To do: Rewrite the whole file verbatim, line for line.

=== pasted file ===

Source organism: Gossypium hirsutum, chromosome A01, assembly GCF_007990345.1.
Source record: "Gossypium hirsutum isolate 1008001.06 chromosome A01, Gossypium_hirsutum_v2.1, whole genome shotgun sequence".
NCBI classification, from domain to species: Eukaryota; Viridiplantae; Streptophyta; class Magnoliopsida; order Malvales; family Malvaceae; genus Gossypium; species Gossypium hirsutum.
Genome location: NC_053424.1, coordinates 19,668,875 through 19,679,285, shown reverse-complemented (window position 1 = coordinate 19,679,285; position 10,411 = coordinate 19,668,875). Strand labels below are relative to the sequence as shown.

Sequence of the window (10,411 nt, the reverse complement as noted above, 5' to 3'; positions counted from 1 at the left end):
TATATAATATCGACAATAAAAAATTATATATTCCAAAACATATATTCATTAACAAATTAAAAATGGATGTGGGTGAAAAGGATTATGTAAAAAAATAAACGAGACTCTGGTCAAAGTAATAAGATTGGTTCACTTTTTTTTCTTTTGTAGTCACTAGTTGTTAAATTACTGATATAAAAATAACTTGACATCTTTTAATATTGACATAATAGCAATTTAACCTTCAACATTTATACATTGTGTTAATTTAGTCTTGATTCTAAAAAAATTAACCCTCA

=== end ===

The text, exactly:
Source organism: Gossypium hirsutum, chromosome A01, assembly GCF_007990345.1.
Source record: "Gossypium hirsutum isolate 1008001.06 chromosome A01, Gossypium_hirsutum_v2.1, whole genome shotgun sequence".
NCBI classification, from domain to species: Eukaryota; Viridiplantae; Streptophyta; class Magnoliopsida; order Malvales; family Malvaceae; genus Gossypium; species Gossypium hirsutum.
Genome location: NC_053424.1, coordinates 19,668,875 through 19,679,285, shown reverse-complemented (window position 1 = coordinate 19,679,285; position 10,411 = coordinate 19,668,875). Strand labels below are relative to the sequence as shown.

Sequence of the window (10,411 nt, the reverse complement as noted above, 5' to 3'; positions counted from 1 at the left end):
TATATAATATCGACAATAAAAAATTATATATTCCAAAACATATATTCATTAACAAATTAAAAATGGATGTGGGTGAAAAGGATTATGTAAAAAAATAAACGAGACTCTGGTCAAAGTAATAAGATTGGTTCACTTTTTTTTCTTTTGTAGTCACTAGTTGTTAAATTACTGATATAAAAATAACTTGACATCTTTTAATATTGACATAATAGCAATTTAACCTTCAACATTTATACATTGTGTTAATTTAGTCTTGATTCTAAAAAAATTAACCCTCA